Guinness World Records (GWR) set out to publish its 54th annual compendium of extremes in September. The GWR team, which brought its PR in-house two years ago, wanted to strike a balance between the more unusual records that have made the headlines in recent years (most Ferrero Rocher chocolates eaten in one minute? Seven, by Jim Lyngvild from Denmark), and the book’s traditional appeal
This year the book came with3-D photographs and glasses to attract younger readers. The PR team decided the campaign should raise awareness particularly among boys aged seven to 13 and their parents, in the hope of targeting this audience in the Christmas period.
To raise awareness of the book with boys aged seven to 13 and their parents
To increase book sales in the UK and Ireland
To create a launch event that could reach a global market.
Strategy and plan
The hook for the campaign was the Guinness Book of Records 2009 largest ever print run.
In past years the book’s most important sales period was from mid-September to Christmas, so the team decided to launch the new book on 17 September. It targeted long-lead and monthly titles in time for the October issues that would hit shelves in September. GWR also pitched ideas to broadcast shows such as kids’ favourite Blue Peter and The Paul O’Grady Show.
For the launch itself, the team organised a photoshoot featuring two of the most attention-grabbing record-holders: the world's shortest man and the woman with the longest legs in the world. The ‘little and large’ duo then posed for photographers on the steps of the National Portrait Gallery.
The next stage in the promotion campaign was Guinness World Records day on 13 November. The day celebrates the anniversary of the book’s 100 millionth sale, and encourages people worldwide to break records.
In the UK, another eye-catching photo stunt saw the GWR team support Fair-trade underwear company Pants to Poverty as it broke the record for ‘largest gathering of people wearing underpants’ at St Pancras station.
As well as the media relations and live stunts, the World Records team hired Television News Release to produce B-roll footage of both events and secure radio coverage.
Measurement and evaluation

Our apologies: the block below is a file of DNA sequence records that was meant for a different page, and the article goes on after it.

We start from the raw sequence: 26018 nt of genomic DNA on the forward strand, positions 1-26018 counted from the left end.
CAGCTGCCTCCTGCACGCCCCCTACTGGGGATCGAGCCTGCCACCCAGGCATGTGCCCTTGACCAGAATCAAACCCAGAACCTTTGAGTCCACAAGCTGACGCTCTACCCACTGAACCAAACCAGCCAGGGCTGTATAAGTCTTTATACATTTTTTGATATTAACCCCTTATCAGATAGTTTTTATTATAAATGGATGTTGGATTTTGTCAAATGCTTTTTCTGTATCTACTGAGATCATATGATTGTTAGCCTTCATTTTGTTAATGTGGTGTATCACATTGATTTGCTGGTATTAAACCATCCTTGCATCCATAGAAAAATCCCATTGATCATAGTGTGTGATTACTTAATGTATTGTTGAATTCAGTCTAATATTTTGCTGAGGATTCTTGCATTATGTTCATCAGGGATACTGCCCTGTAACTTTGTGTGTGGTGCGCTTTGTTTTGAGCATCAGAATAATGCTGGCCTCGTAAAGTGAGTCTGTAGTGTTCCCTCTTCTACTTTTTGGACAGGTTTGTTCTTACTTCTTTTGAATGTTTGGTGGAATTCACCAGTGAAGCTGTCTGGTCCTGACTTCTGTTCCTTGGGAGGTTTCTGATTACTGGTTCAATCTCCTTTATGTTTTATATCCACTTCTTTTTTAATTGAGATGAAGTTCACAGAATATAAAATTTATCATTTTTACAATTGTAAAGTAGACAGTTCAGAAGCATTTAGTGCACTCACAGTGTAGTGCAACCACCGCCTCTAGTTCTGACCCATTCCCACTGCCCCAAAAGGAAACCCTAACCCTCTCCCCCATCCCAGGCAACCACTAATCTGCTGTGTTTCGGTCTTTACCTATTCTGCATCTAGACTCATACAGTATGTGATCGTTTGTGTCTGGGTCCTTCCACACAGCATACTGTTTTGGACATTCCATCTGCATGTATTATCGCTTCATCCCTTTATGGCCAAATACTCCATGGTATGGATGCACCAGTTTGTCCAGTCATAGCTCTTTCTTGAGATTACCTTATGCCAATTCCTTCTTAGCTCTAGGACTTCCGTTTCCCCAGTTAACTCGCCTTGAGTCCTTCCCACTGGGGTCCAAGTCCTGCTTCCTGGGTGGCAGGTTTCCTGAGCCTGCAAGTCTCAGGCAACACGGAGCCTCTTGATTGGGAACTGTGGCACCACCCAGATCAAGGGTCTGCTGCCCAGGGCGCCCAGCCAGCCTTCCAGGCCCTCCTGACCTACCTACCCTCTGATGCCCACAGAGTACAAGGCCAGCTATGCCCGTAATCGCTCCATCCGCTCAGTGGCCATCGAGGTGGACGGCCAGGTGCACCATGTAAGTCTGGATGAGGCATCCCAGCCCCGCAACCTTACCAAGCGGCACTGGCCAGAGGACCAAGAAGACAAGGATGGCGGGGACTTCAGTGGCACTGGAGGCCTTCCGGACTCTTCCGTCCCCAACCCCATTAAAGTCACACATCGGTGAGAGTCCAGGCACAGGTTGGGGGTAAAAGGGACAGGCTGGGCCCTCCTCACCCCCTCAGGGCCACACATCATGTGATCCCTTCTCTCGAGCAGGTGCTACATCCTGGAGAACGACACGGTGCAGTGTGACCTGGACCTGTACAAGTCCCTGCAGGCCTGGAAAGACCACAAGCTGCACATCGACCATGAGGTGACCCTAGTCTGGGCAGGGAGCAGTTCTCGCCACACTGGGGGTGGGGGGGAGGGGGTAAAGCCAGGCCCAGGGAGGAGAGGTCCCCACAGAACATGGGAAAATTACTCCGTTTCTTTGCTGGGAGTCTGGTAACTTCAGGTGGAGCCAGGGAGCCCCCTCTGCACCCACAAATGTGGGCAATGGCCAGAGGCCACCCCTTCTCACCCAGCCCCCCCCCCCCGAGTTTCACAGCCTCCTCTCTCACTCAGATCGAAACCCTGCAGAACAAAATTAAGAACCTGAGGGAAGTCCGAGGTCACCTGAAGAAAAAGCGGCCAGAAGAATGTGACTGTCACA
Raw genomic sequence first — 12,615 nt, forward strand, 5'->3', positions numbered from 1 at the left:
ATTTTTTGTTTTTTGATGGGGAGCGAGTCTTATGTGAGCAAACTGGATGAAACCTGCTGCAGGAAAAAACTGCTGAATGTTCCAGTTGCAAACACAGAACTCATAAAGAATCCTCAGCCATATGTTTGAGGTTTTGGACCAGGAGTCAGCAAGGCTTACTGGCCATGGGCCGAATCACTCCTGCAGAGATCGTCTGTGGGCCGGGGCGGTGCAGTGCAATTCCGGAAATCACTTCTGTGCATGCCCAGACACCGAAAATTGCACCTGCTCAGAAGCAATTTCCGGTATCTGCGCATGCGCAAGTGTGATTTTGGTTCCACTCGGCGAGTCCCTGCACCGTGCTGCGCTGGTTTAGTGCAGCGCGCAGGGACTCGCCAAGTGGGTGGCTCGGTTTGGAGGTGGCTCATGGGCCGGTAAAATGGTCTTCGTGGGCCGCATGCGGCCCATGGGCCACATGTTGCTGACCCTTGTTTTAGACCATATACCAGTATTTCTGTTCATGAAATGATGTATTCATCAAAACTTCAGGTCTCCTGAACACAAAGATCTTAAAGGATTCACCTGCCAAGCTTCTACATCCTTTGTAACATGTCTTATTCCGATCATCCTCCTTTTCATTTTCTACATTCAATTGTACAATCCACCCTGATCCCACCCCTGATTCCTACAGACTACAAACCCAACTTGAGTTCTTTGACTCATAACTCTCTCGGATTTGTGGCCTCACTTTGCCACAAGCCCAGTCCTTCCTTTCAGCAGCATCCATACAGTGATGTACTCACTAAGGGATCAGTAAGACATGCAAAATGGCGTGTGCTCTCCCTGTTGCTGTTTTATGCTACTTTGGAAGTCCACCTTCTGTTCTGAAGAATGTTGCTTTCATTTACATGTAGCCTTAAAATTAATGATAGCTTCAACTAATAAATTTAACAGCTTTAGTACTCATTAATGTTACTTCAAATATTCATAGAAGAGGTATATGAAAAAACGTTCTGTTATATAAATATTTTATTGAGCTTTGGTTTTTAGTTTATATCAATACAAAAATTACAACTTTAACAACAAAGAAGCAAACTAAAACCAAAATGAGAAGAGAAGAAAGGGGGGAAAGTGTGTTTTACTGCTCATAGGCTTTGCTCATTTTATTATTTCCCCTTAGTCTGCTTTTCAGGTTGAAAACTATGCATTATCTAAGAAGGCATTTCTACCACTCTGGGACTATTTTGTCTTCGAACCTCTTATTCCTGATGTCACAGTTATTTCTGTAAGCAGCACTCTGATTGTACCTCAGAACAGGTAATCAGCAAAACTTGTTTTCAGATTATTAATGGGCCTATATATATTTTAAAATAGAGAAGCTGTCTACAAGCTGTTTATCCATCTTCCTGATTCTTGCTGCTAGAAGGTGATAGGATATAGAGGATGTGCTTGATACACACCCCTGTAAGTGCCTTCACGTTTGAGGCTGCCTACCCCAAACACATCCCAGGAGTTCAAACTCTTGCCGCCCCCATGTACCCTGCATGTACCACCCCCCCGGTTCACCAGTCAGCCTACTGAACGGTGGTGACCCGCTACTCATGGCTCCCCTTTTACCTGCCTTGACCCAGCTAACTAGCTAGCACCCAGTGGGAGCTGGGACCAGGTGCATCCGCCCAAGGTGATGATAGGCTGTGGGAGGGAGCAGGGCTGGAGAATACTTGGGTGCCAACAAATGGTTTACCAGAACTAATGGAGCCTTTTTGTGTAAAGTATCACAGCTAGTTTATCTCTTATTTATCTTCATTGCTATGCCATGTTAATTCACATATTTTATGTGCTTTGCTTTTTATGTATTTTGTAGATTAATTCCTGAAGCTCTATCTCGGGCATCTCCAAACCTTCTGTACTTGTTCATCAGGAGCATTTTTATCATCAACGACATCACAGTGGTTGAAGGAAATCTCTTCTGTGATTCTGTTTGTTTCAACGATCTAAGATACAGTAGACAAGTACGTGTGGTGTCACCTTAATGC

The campaign attracted reams of national coverage, with nine national newspapers featuring the photographs from the launch event. Footage from both live events was featured on BBC News, CNN Europe and GMTV, with radio coverage spanning 60 stations in the UK and Ireland.
Targeting the children and parents demographic was a success, with print coverage in National Geographic Kids, BeanoMax, Hello! and Closer among others.
Worldwide, MSN, Yahoo and the BBC all ran pictures and video footage from the launch day and GWR day on their sites.
The GWR team estimates the AVE for the three-month period tripled from last year’s campaign.
The Guinness Book of World Records 2009 recorded its highest sales figures, despite the shrinking retail market.
Nielsen Bookscan reported the Guinness Book of World Records 2009 had the strongest year ever, with 691,000 copies sold in 2008. That figure equates to a 20 per cent volume increase and 26 per cent rise in the value of sales on 2007. If the chart was ranked by sales value rather than volume, GWR would have been the biggest seller of the year.
Co-founder, Van Communications
When asked to review the impact of someone else’s work, the first thing that I ask myself is whether I remember seeing or hearing about it. I definitely remember both the photo-calls from the Guinness World Records (GWR) team. The second thing that I like to see is evidence of a business result. Did the blood, sweat and tears that went into the project actually help sell more books? In this instance, who can argue with a 20 per cent volume increase?
What I really like about this campaign is the way it was given regional legs. OK, the GWR team has used the World Records Day concept before. But as the old adage goes… if it ain’t broke... Especially when it gives you such an excellent opportunity to sell in really relevant local stories.
For me though, this campaign begs two questions. Firstly, as effective as the photo-calls were, where was the big creative idea to communicate the fact that this year’s edition came with 3-D photos? This seems a bit of a missed opportunity. Secondly, as irresistible as a picture is of a load of people in their underwear, perhaps a concept that school children could try to emulate in their playgrounds might have been more appropriate? The number one objective of this campaign after all was to raise awareness among young boys.
That all said, the campaign still remains an excellent example of maximising PR effectively. The work achieved lots of press, good broadcast pick-up and strong web coverage to help deliver the story to an international audience.